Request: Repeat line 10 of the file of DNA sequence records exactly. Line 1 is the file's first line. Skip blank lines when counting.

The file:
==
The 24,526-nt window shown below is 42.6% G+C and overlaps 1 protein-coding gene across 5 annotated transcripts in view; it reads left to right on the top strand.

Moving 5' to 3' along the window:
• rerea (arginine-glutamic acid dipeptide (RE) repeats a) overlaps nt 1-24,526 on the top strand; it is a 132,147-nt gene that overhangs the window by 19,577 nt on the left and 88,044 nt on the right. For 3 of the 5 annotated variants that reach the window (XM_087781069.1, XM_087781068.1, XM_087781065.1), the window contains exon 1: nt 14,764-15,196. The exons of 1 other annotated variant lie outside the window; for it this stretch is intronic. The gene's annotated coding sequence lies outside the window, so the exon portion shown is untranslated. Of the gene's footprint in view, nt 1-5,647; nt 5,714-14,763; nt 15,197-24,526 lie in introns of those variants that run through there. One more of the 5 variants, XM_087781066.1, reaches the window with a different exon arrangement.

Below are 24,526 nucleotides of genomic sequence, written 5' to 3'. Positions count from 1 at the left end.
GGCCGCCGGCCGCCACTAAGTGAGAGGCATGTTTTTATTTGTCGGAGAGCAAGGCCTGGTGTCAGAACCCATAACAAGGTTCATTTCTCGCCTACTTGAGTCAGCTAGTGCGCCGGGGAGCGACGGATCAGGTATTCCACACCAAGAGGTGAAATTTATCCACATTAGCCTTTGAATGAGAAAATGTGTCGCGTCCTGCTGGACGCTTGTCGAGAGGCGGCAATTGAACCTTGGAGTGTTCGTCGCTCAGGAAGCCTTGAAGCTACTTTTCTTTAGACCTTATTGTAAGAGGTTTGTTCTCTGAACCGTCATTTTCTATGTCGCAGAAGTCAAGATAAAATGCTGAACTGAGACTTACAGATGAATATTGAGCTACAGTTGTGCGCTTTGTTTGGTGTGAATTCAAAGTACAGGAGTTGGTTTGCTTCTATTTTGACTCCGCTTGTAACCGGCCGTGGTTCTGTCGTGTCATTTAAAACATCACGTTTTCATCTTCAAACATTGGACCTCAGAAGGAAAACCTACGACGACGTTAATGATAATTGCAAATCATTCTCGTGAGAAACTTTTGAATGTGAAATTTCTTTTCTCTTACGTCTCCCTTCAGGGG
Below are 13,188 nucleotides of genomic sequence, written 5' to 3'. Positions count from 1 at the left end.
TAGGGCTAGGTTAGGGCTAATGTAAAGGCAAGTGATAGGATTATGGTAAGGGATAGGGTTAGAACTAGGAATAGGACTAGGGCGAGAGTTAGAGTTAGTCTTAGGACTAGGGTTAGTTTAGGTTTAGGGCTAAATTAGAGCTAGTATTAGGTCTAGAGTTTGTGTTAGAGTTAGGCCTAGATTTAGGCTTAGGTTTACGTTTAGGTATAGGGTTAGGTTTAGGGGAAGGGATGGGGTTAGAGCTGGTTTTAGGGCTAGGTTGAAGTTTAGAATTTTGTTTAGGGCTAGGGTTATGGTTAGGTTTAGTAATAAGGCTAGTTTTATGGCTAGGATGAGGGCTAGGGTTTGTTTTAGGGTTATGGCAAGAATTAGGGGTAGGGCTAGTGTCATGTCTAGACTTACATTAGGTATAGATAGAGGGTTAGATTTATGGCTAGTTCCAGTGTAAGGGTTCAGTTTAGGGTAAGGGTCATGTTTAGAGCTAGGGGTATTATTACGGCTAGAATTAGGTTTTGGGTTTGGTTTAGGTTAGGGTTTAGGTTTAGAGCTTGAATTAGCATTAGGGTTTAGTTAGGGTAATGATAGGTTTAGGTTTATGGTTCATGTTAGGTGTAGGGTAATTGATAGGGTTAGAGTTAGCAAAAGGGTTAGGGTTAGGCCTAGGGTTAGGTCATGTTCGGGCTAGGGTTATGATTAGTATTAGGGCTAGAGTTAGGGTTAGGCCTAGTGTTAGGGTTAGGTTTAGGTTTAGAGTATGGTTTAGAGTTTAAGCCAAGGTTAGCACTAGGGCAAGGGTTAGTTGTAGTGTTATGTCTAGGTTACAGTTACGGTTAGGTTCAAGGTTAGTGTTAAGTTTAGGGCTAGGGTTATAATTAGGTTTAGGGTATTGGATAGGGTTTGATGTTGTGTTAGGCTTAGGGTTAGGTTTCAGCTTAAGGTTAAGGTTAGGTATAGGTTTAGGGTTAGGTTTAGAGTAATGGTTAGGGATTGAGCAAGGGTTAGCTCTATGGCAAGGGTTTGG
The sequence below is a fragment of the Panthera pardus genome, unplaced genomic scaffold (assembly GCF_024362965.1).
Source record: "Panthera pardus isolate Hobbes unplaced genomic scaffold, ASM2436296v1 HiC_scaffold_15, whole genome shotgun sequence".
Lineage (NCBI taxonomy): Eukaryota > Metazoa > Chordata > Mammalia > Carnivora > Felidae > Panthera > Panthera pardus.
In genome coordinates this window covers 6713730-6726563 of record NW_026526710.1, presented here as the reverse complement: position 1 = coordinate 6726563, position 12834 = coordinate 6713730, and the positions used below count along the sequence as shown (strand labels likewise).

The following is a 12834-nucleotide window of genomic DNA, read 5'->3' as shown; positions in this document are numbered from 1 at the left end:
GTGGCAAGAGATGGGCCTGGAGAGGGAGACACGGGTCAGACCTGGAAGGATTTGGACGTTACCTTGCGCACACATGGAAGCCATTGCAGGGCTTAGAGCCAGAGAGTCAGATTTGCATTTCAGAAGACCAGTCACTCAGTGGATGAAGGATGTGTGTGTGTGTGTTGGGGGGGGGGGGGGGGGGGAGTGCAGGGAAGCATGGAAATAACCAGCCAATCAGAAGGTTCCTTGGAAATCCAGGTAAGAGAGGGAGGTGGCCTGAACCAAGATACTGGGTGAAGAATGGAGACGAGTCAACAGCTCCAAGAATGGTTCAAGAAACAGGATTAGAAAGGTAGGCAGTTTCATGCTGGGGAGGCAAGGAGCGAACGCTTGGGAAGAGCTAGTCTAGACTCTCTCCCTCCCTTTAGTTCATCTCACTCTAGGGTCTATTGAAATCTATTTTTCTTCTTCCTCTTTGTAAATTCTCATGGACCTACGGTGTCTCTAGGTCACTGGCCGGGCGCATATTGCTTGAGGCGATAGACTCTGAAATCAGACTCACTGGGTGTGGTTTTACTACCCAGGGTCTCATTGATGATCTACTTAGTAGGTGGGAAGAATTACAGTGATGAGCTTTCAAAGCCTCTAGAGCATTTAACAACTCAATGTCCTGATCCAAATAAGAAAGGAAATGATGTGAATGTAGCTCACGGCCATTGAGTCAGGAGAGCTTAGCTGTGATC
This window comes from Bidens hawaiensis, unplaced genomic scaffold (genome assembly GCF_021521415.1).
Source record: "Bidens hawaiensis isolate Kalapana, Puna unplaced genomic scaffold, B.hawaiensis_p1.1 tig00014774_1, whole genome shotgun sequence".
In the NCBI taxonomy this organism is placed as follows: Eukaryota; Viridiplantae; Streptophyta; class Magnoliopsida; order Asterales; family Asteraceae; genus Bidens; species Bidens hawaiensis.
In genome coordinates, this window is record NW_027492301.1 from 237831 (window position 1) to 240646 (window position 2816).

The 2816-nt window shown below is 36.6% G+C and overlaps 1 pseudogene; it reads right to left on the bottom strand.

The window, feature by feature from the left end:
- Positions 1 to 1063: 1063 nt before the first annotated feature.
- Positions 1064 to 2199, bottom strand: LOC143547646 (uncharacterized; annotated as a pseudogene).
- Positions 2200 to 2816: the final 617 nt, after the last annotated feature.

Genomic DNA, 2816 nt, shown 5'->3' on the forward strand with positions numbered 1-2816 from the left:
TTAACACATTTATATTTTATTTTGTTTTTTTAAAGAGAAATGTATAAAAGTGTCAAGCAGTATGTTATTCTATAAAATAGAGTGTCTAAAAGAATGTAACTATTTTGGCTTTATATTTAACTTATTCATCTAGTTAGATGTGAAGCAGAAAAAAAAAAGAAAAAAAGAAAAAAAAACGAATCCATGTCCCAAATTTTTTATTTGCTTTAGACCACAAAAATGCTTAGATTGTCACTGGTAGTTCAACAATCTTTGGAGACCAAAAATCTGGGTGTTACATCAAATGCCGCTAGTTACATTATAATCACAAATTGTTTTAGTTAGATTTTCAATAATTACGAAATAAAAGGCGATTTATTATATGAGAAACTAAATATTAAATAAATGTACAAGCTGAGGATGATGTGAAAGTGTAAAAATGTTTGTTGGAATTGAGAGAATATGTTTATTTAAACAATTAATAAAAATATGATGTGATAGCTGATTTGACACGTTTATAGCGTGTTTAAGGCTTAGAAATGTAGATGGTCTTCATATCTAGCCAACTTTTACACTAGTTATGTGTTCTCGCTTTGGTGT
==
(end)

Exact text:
Lineage (NCBI taxonomy): Eukaryota > Metazoa > Chordata > Mammalia > Carnivora > Felidae > Panthera > Panthera pardus.